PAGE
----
Rothman At-Large

The Impossible Dream: The Speech Trump Should Have Given

February 1, 2018

Brilliant scientists from MIT and Berkeley deployed a powerful ray gun against President Trump before his State of the Union speech. This brain-altering gadget did not kill him. Instead it jacked up his IQ 50 points as intended, gave him a conscience and forced him to tell the truth. Wait. I’m dreaming. But here’s an excerpt from the speech President Trump should have delivered, post rays. 

First, I promise to stop my crazy Tweets against Kim Jong-un—to lower the chance of nuclear war. Proactive nukes are off the table as an option against North Korea or any other nation. Enough said. I’ll use my Tweeting time instead to make love—with Melania—rather than war. Speaking of which, no more affairs on the side. Enjoy my big hands, Sweetie!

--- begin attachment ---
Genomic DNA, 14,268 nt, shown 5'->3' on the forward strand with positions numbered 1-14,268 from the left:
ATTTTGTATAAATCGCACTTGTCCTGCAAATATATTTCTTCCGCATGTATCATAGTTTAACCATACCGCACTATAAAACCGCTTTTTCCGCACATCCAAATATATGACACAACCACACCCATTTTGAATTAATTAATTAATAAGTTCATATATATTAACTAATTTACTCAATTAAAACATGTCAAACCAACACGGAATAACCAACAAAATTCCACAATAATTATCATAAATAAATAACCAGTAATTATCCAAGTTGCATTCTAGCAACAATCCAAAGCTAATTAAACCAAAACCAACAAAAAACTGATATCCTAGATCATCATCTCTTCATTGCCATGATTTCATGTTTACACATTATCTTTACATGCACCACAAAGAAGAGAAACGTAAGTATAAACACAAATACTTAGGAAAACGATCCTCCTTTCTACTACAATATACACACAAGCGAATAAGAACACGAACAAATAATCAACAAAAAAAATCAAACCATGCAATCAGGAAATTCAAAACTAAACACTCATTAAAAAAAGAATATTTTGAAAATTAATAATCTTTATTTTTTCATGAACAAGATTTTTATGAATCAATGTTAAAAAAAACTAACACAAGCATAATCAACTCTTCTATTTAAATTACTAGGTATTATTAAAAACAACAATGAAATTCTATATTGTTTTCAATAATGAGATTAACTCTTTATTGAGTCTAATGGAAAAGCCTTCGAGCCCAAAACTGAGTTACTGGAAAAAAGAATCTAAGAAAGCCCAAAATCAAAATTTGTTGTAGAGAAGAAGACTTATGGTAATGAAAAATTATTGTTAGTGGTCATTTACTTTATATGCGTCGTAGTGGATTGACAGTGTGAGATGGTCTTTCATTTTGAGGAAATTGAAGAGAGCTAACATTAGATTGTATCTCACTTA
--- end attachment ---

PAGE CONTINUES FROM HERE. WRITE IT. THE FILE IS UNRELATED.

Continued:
Second, I apologize for selling out the United States. Failing to divest myself of my existing holdings, in a meaningful way, has clearly violated the foreign emoluments clause of the U.S. Constitution.

All along, Vladimir Putin and friends have owned me at least indirectly. But no longer. Tonight I am coming clean and releasing thousands of documents showing how I hoped to make millions off Russian deals at the expense of our country. I’ve learned from my mistakes. I’ll cooperate with investigations into collusion and possible money laundering and obstruction of justice. Not only will I ask my attack dogs on Capitol Hill to end their smears against Special Prosecutor Robert Mueller, I’ll work with Congress on new legislation to end clandestine foreign influence on American voters. It continues to this day.

I also apologize to former FBI Director James Comey and other victims of my cover-up efforts, including the Real News journalists I’ve smeared. Comey…terrific guy. Sorry, Jim! I agree—your loyalty should be to the U.S. Constitution, not me. Scary to think I could try to turn GOP into the Anti-Law and Order Party.

Let’s hope that the judicial system will recognize my current good intentions and show due mercy. If I must go to jail, I’ll be a model prisoner.